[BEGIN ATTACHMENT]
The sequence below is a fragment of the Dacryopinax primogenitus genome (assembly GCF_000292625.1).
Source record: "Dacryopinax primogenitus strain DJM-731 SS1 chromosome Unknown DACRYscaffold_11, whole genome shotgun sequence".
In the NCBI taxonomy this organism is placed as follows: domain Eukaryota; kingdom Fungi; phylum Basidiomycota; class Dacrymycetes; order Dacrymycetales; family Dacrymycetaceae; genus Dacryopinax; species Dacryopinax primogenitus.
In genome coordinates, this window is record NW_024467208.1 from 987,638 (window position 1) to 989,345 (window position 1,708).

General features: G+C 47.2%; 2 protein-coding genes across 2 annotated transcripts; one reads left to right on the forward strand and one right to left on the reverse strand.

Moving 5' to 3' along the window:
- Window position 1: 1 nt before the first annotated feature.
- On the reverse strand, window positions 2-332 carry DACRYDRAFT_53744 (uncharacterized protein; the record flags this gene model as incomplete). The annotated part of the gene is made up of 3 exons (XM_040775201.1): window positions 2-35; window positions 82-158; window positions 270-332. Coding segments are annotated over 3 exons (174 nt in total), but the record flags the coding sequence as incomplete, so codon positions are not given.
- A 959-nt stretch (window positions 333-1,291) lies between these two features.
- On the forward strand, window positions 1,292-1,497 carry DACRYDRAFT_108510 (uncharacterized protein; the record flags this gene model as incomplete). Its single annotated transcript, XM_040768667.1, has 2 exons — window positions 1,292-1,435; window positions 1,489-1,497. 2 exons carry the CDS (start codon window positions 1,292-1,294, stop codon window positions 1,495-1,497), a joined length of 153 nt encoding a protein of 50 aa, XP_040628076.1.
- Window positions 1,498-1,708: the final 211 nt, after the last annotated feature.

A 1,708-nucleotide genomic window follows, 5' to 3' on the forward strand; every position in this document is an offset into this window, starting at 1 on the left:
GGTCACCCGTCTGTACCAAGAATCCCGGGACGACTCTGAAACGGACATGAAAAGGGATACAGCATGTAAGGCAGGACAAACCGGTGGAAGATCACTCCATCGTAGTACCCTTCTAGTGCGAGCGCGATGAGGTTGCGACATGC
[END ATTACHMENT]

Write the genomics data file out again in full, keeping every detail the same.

The sequence below is a fragment of the Dacryopinax primogenitus genome (assembly GCF_000292625.1).
Source record: "Dacryopinax primogenitus strain DJM-731 SS1 chromosome Unknown DACRYscaffold_11, whole genome shotgun sequence".
In the NCBI taxonomy this organism is placed as follows: domain Eukaryota; kingdom Fungi; phylum Basidiomycota; class Dacrymycetes; order Dacrymycetales; family Dacrymycetaceae; genus Dacryopinax; species Dacryopinax primogenitus.
In genome coordinates, this window is record NW_024467208.1 from 987,638 (window position 1) to 989,345 (window position 1,708).

General features: G+C 47.2%; 2 protein-coding genes across 2 annotated transcripts; one reads left to right on the forward strand and one right to left on the reverse strand.

Moving 5' to 3' along the window:
- Window position 1: 1 nt before the first annotated feature.
- On the reverse strand, window positions 2-332 carry DACRYDRAFT_53744 (uncharacterized protein; the record flags this gene model as incomplete). The annotated part of the gene is made up of 3 exons (XM_040775201.1): window positions 2-35; window positions 82-158; window positions 270-332. Coding segments are annotated over 3 exons (174 nt in total), but the record flags the coding sequence as incomplete, so codon positions are not given.
- A 959-nt stretch (window positions 333-1,291) lies between these two features.
- On the forward strand, window positions 1,292-1,497 carry DACRYDRAFT_108510 (uncharacterized protein; the record flags this gene model as incomplete). Its single annotated transcript, XM_040768667.1, has 2 exons — window positions 1,292-1,435; window positions 1,489-1,497. 2 exons carry the CDS (start codon window positions 1,292-1,294, stop codon window positions 1,495-1,497), a joined length of 153 nt encoding a protein of 50 aa, XP_040628076.1.
- Window positions 1,498-1,708: the final 211 nt, after the last annotated feature.

A 1,708-nucleotide genomic window follows, 5' to 3' on the forward strand; every position in this document is an offset into this window, starting at 1 on the left:
GGTCACCCGTCTGTACCAAGAATCCCGGGACGACTCTGAAACGGACATGAAAAGGGATACAGCATGTAAGGCAGGACAAACCGGTGGAAGATCACTCCATCGTAGTACCCTTCTAGTGCGAGCGCGATGAGGTTGCGACATGC